I've Seen That Before
While a pitcher's stuff diminishes over the course of game, the effects I found were relatively small. So why do batters gain an edge over pitchers as the game goes on? Well, baseball is a game of adjustments. Batters get their timing down and start picking up the ball out of the pitcher's hand. All that good stuff.
The first time a batter faces a curveball, he might be caught off-guard. That’s why pitchers throw predominantly fastballs the first time through the order. And that’s why batters do so well the third time they face a pitcher. They’ve seen most of his repertoire, and are able to recognize the curve. As the saying goes, “Fool me once, shame on you. Fool me…you can’t get fooled again.”
First, here is the average run value per 100 pitches based on the number of times a batter has seen a given type of pitch. I include all data points for which I have approximately 1,000 pitches.
F2: Sinker/Two-Seam Fastball
F4: Four-Seam Fastball
FC: Cut Fastball
This chart indicates that a batter facing a fastball from the same pitcher for the 12th time will perform better than a batter facing a pitcher's first fastball. Chances are, however, that batters who face 12 fastballs are better from those who only face a few. One way to get around this bias might be to take the difference in run value between the 11th fastball and 12th fastball. This method, called the delta method, allows you to compare apples to apples as each change in measurement is at least composed of players from the same sample. This produced the following chart:
The magnitude of the results is enormous, if the results are to be believed. A batter facing a changeup for a fifth time is expected to perform over five runs per 100 pitches better than he performs the first time he saw the changeup. That's pretty much the difference between the best and worst hitter in the league. Unfortunately, I have to say that I don't think the delta method is the way to go here, and I'm not sure how to fix my sampling problems. Batters who face at least three changeups have a rv100 of 0.2 on the third changeup, but they only have an rv100 of -1.1 on the second change. This is a delta of 1.3 runs. Meanwhile, batters who face at least four changeups have an rv100 of -1.3 runs on the third change and 0.3 on the fourth, another huge delta of 1.6 runs. This would mean that batters perform three runs per 100 pitches better on the fourth changeup they see than on the second. The oddity here is that batters who face at least three changeups are above average on the third changeup, but batters who face at least four changeups are well below average on the third changeup. I think what this means is that once pitchers get burned on a given pitch, they quit throwing it to that batter the rest of the game. I don't know how to solve for these biases.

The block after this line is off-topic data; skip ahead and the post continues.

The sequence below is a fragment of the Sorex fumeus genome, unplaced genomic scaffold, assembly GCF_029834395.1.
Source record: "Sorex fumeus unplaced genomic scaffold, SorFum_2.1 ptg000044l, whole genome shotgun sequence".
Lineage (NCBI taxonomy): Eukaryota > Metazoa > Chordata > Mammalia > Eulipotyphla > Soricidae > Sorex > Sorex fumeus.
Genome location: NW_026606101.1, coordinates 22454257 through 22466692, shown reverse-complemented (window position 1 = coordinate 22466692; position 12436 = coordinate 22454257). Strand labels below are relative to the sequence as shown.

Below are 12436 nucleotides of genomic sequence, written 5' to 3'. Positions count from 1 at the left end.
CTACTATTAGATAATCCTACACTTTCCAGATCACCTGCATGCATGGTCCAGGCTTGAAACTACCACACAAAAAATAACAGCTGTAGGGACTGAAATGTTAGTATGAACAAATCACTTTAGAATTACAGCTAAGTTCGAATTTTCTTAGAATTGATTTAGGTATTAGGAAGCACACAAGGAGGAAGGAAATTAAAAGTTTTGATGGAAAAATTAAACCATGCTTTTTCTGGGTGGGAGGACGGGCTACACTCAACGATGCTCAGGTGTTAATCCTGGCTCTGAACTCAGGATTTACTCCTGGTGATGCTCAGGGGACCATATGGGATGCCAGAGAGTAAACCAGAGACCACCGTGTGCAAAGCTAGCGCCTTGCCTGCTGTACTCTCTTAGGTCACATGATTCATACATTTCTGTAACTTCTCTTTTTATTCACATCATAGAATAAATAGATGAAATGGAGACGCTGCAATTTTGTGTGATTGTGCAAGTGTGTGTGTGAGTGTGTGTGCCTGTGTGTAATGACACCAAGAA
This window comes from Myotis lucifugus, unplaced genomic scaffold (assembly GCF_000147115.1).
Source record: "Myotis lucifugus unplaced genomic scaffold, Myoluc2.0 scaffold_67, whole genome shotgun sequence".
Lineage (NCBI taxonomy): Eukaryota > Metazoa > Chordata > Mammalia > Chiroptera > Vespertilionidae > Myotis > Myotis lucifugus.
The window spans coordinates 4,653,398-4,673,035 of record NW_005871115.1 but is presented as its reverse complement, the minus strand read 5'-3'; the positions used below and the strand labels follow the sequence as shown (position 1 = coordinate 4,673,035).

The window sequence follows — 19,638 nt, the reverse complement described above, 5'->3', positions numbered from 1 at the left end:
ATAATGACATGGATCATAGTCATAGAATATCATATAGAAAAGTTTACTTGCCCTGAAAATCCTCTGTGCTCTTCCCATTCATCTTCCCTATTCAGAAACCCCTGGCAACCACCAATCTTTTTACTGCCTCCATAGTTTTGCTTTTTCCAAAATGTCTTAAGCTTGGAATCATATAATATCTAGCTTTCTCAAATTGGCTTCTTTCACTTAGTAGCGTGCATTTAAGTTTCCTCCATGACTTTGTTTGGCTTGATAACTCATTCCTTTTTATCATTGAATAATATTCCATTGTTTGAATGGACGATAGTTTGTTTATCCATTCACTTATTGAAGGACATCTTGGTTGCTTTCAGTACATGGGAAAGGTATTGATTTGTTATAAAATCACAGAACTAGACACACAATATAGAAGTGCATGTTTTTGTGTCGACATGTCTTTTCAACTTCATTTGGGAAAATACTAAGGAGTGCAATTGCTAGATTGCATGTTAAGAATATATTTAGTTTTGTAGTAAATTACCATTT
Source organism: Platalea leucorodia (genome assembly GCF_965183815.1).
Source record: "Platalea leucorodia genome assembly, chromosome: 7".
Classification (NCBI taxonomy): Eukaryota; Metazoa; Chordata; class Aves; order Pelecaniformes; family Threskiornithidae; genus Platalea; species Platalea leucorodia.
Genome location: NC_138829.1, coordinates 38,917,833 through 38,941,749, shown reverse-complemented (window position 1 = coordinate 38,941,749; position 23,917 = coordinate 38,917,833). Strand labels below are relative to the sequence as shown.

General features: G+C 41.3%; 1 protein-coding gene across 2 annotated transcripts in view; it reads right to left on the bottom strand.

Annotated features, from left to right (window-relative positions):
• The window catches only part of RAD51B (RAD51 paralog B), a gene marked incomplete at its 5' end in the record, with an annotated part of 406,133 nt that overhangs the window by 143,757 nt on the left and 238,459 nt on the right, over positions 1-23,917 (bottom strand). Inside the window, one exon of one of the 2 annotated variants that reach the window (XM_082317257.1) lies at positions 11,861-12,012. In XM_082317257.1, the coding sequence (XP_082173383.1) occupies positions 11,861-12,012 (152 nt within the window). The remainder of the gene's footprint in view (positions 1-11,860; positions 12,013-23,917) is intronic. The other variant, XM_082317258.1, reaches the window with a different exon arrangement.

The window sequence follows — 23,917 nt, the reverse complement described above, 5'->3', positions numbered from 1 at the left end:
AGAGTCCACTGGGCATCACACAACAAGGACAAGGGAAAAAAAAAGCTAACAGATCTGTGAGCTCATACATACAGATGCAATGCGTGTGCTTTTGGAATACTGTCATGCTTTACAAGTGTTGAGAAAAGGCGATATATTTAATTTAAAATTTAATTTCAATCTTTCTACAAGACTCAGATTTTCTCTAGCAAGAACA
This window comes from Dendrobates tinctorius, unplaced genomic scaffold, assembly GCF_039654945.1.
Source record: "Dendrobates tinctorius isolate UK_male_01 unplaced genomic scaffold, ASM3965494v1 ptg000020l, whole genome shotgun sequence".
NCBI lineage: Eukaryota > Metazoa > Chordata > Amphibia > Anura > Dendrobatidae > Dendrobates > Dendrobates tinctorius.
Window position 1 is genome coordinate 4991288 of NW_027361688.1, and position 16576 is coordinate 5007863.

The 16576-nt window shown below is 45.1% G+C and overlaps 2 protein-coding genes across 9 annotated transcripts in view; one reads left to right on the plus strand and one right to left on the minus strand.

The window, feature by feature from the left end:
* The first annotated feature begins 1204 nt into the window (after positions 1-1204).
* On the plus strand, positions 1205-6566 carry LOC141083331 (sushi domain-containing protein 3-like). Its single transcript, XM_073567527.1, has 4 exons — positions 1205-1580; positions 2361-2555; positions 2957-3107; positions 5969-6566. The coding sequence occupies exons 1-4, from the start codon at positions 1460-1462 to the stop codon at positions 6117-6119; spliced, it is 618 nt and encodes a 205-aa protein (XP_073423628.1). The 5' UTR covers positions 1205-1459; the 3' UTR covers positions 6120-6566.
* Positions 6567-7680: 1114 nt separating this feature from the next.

I went on and produced the same two charts, except this time at the at-bat level instead of the game level.
Batters who face seven fastballs in an at-bat are good, in that they are able to work the count. Meanwhile, pitchers who throw five sliders in an at-bat are good, in that they are either ahead in the count or can locate their breaking balls.
Using the delta method:
No pitch gains in effectiveness after its been thrown once already in an at-bat. This finding was applicable at the game level as well. However, there are differences between the at-bat and game level. Off-speed pitches such as the changeup and curveball lose more value than fastballs during the game, given an even distribution of pitches. But in an at-bat, off-speed pitches do not lose as much effectiveness as fastballs when they're repeatedly thrown. It makes sense to me that changeups are the worst pitch to show multiple times to the same batter throughout the game, since the success of changeups is built on deception. Yet I'm not sure why changeups don't lose as much effectiveness in an at-bat once thrown multiple times as fastballs do. I think it has something to do with the count in which they're thrown and the theory of the out pitch.